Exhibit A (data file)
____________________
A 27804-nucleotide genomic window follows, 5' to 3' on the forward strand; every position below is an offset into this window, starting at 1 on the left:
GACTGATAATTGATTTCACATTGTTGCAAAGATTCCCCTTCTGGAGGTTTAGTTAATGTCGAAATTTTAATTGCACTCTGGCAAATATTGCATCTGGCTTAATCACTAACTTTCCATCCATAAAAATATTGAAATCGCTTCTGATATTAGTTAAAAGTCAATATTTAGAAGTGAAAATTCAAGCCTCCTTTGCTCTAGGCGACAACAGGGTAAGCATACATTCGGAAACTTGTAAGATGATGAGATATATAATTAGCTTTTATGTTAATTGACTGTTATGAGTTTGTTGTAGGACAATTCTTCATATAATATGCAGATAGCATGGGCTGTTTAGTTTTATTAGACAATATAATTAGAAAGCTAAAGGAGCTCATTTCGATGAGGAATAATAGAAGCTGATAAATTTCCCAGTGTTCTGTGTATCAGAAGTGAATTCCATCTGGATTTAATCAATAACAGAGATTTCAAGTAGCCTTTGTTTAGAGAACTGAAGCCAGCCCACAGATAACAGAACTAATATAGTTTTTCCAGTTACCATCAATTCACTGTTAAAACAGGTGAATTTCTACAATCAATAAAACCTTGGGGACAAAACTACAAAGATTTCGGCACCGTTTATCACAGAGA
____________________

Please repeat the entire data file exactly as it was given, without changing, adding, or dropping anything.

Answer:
A 27804-nucleotide genomic window follows, 5' to 3' on the forward strand; every position below is an offset into this window, starting at 1 on the left:
GACTGATAATTGATTTCACATTGTTGCAAAGATTCCCCTTCTGGAGGTTTAGTTAATGTCGAAATTTTAATTGCACTCTGGCAAATATTGCATCTGGCTTAATCACTAACTTTCCATCCATAAAAATATTGAAATCGCTTCTGATATTAGTTAAAAGTCAATATTTAGAAGTGAAAATTCAAGCCTCCTTTGCTCTAGGCGACAACAGGGTAAGCATACATTCGGAAACTTGTAAGATGATGAGATATATAATTAGCTTTTATGTTAATTGACTGTTATGAGTTTGTTGTAGGACAATTCTTCATATAATATGCAGATAGCATGGGCTGTTTAGTTTTATTAGACAATATAATTAGAAAGCTAAAGGAGCTCATTTCGATGAGGAATAATAGAAGCTGATAAATTTCCCAGTGTTCTGTGTATCAGAAGTGAATTCCATCTGGATTTAATCAATAACAGAGATTTCAAGTAGCCTTTGTTTAGAGAACTGAAGCCAGCCCACAGATAACAGAACTAATATAGTTTTTCCAGTTACCATCAATTCACTGTTAAAACAGGTGAATTTCTACAATCAATAAAACCTTGGGGACAAAACTACAAAGATTTCGGCACCGTTTATCACAGAGA